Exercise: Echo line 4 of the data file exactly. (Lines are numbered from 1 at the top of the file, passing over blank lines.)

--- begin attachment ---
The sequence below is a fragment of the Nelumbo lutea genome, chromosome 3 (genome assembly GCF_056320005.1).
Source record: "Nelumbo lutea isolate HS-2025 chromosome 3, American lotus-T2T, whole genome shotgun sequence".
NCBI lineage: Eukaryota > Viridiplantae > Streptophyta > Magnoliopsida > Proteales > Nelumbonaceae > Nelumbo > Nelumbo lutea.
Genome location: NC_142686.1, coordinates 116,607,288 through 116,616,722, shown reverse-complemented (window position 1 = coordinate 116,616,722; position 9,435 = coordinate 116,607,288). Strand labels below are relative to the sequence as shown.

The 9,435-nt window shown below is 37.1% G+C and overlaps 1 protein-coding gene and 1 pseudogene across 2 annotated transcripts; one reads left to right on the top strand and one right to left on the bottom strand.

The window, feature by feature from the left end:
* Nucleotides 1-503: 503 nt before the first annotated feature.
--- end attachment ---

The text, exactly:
Genome location: NC_142686.1, coordinates 116,607,288 through 116,616,722, shown reverse-complemented (window position 1 = coordinate 116,616,722; position 9,435 = coordinate 116,607,288). Strand labels below are relative to the sequence as shown.